“Are you truly looking to throw your life away!?” The great dragon Xithuhcoatl asked menacingly, his teeth bared as the smoke around him glowed a fiery red. His opponent stood still, but his hand clenched tighter on his sword hilt.
“I did not come to exchange threats or pointless words,” the man in black said evenly.
“Nor do I come to beg for you to stop your pointless bloodshed of my people.” He paused to breath in deeply, then slowly exhaled. “Do you remember destroying the coastal town?”
“You’ll have to be more specific,” Xithucoatl laughed. “I have destroyed many villages, coastal or otherwise.”
The man only glared at him. “The village of Craigburg?” He spoke breathlessly.
The dragon shrugged. “Yes, why? Are you from there? The sole survivor?” He mocked. The man nodded, and, not too surprisingly, Xithucoatl’s eyes widened. “You’re not…
“The last of the Crendolf bloodline,” Prince Arthur Crendolf said calmly. He removed his helmet in one smooth motion to reveal the Crendolf symbol imbedded on his forehead, a black tattoo showing a dragon put to the sword. “I have come to avenge my people, Xithucoatl, and this time, you will not rise victorious.”
Xithucoatl roared loudly, then rose into the air. He began to circle the field as Arthur drew his bow, a family heirloom belonging to his late father. He placed one arrow on and let it fly, his aim as true as his motivation. The dragon roared again, this time in pain, as he felt the arrow through his leg. He reeled around, heading straight for the prince. Arthur saw him and ran behind a large tree.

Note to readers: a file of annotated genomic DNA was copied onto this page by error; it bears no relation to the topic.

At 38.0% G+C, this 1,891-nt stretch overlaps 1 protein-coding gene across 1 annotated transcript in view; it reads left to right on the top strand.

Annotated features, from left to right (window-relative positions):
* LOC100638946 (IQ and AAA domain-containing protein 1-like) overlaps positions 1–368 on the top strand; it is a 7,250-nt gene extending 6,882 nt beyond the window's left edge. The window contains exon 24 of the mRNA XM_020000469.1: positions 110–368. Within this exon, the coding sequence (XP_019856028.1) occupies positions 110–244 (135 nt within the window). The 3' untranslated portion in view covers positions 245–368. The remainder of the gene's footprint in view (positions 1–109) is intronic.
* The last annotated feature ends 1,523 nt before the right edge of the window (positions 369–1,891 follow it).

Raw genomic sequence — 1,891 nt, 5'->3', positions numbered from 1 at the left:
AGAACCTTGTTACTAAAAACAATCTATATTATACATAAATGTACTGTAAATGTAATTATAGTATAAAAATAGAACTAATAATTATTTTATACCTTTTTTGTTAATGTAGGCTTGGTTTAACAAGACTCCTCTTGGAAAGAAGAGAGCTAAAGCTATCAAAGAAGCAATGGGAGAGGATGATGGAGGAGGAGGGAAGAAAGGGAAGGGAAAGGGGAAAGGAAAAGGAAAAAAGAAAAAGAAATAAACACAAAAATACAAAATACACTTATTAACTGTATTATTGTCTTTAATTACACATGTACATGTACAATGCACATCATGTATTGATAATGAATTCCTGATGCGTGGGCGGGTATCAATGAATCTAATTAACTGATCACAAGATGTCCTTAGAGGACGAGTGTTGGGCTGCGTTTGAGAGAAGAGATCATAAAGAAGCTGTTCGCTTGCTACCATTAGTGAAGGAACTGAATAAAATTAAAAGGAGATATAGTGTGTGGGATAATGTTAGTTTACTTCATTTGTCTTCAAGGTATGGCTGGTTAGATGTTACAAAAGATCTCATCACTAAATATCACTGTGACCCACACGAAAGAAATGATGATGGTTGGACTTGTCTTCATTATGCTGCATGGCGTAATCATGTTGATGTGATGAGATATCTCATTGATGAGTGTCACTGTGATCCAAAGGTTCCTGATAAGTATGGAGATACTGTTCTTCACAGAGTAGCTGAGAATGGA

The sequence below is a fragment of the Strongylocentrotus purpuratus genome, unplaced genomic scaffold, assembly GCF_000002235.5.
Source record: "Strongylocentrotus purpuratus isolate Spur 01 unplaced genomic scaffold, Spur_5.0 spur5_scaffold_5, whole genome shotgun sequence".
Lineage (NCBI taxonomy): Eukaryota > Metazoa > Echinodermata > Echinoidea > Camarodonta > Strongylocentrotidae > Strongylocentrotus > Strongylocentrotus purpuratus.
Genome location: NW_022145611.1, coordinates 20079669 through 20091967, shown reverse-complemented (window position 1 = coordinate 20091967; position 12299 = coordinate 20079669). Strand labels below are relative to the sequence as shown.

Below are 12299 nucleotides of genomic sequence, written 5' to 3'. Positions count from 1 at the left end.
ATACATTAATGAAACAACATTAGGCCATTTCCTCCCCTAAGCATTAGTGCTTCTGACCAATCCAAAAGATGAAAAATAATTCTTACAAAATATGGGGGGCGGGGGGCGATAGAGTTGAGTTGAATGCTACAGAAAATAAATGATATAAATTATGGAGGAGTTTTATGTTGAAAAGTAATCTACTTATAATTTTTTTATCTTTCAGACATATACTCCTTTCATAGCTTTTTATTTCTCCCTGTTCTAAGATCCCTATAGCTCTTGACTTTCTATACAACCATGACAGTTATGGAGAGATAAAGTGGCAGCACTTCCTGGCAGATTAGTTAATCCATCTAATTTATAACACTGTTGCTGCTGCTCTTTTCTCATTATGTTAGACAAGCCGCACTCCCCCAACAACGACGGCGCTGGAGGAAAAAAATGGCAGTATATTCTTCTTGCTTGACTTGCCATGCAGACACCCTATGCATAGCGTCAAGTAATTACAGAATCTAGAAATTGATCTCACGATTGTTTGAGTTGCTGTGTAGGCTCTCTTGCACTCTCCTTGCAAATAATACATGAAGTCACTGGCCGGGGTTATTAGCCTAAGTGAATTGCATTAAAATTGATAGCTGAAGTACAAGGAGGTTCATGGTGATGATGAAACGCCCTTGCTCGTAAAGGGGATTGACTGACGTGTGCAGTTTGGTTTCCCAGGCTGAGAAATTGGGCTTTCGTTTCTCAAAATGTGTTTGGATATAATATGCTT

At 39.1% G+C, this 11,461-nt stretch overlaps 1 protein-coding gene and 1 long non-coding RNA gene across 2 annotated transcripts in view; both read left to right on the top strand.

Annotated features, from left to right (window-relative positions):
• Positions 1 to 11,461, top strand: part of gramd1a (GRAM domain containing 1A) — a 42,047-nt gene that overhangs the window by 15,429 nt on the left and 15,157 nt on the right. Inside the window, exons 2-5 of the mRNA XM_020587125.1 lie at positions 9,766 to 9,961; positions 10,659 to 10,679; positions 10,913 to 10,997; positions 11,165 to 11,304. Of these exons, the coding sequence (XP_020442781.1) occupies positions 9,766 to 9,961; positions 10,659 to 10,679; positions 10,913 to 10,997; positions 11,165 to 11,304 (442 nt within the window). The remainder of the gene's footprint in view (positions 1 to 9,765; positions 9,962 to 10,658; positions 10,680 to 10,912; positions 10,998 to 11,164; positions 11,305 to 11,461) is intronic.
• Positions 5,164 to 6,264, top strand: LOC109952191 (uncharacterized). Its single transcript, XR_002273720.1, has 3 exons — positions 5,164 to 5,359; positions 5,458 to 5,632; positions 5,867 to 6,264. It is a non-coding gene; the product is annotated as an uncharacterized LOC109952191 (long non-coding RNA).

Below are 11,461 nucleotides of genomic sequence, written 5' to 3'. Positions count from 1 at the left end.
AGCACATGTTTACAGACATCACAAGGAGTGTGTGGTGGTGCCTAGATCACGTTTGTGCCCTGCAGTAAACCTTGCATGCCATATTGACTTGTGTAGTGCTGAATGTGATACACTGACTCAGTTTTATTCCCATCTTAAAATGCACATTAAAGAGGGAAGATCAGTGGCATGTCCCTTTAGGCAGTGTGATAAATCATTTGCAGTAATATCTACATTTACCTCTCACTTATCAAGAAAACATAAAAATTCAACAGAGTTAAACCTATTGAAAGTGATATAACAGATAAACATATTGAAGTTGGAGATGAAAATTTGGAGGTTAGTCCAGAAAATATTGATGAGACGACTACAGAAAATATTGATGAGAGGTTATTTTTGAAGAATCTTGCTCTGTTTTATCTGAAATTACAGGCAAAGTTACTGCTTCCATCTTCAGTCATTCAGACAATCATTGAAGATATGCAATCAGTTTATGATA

“Come out doomed Prince!” Xithucoatl called angrily. “I will burn every forest on this continent to kill you if I must!” Arthur held his breath as the dragon soared overhead, spewing smoke onto the forest from above.
Every part of his body wanted to run out and kill Xithucoatl with a second arrow, but Arthur had seen his brother Thomas’s fate from that course of action. He stayed in that forest for nearly an hour, ducking behind a large boulder and remaining painstakingly still as the dragon continued his endless rampage.
Finally, after an eternity of waiting, Xithucoatl was convinced that he had killed the prince, and flew on, a trail of blood marking his way.
Arthur ran like the wind after the dragon, pushing himself to the point where he thought that he would break. But no, he would do this, if only to avenge his family.
He could see the village of Lathcoal straight ahead; Xithucoatl already tearing through it. Smoke rose into the air, blocking out the blood-red moon. Screams echoed through the silent night as century-old buildings and ancient statues suddenly caught fire and burned to nothing but a pile of ash.
Arthur turned at the final road to Lathcoat, heading straight for the small mountain above the village. He arrived at the end of the path and reached into his quiver for his brother’s silver arrow, the one Thomas had killed his first dragon with. He set it carefully on the string, waiting until Xithucoatl came into range.
Seconds later, the opportunity arose, and Arthur let the arrow fly, straight into Xithucoatl’s heart.